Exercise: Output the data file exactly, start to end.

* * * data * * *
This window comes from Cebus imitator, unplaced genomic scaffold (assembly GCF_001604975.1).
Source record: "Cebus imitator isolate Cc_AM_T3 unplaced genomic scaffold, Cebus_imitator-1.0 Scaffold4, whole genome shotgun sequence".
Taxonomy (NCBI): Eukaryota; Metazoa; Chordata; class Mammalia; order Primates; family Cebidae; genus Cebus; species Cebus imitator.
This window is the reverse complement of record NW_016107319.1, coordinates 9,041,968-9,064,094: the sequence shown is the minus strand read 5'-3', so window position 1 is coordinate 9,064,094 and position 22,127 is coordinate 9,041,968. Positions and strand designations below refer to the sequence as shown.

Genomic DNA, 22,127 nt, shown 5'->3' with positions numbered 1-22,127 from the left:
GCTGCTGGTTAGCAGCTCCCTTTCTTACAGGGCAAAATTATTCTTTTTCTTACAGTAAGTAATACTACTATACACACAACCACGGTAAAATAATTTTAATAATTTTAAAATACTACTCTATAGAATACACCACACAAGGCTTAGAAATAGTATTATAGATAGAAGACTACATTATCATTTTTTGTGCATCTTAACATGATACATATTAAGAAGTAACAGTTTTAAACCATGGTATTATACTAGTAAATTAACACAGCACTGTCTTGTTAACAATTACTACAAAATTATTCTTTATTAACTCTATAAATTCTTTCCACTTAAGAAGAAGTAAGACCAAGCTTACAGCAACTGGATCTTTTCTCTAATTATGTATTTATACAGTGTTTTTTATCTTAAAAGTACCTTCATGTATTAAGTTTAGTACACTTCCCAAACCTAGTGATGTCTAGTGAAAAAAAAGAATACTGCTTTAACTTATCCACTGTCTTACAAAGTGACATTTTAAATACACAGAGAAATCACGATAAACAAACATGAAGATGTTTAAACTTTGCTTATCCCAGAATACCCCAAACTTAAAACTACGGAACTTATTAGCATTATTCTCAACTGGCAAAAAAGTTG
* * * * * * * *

This window comes from Cebus imitator, unplaced genomic scaffold (assembly GCF_001604975.1).
Source record: "Cebus imitator isolate Cc_AM_T3 unplaced genomic scaffold, Cebus_imitator-1.0 Scaffold4, whole genome shotgun sequence".
Taxonomy (NCBI): Eukaryota; Metazoa; Chordata; class Mammalia; order Primates; family Cebidae; genus Cebus; species Cebus imitator.
This window is the reverse complement of record NW_016107319.1, coordinates 9,041,968-9,064,094: the sequence shown is the minus strand read 5'-3', so window position 1 is coordinate 9,064,094 and position 22,127 is coordinate 9,041,968. Positions and strand designations below refer to the sequence as shown.

Genomic DNA, 22,127 nt, shown 5'->3' with positions numbered 1-22,127 from the left:
GCTGCTGGTTAGCAGCTCCCTTTCTTACAGGGCAAAATTATTCTTTTTCTTACAGTAAGTAATACTACTATACACACAACCACGGTAAAATAATTTTAATAATTTTAAAATACTACTCTATAGAATACACCACACAAGGCTTAGAAATAGTATTATAGATAGAAGACTACATTATCATTTTTTGTGCATCTTAACATGATACATATTAAGAAGTAACAGTTTTAAACCATGGTATTATACTAGTAAATTAACACAGCACTGTCTTGTTAACAATTACTACAAAATTATTCTTTATTAACTCTATAAATTCTTTCCACTTAAGAAGAAGTAAGACCAAGCTTACAGCAACTGGATCTTTTCTCTAATTATGTATTTATACAGTGTTTTTTATCTTAAAAGTACCTTCATGTATTAAGTTTAGTACACTTCCCAAACCTAGTGATGTCTAGTGAAAAAAAAGAATACTGCTTTAACTTATCCACTGTCTTACAAAGTGACATTTTAAATACACAGAGAAATCACGATAAACAAACATGAAGATGTTTAAACTTTGCTTATCCCAGAATACCCCAAACTTAAAACTACGGAACTTATTAGCATTATTCTCAACTGGCAAAAAAGTTG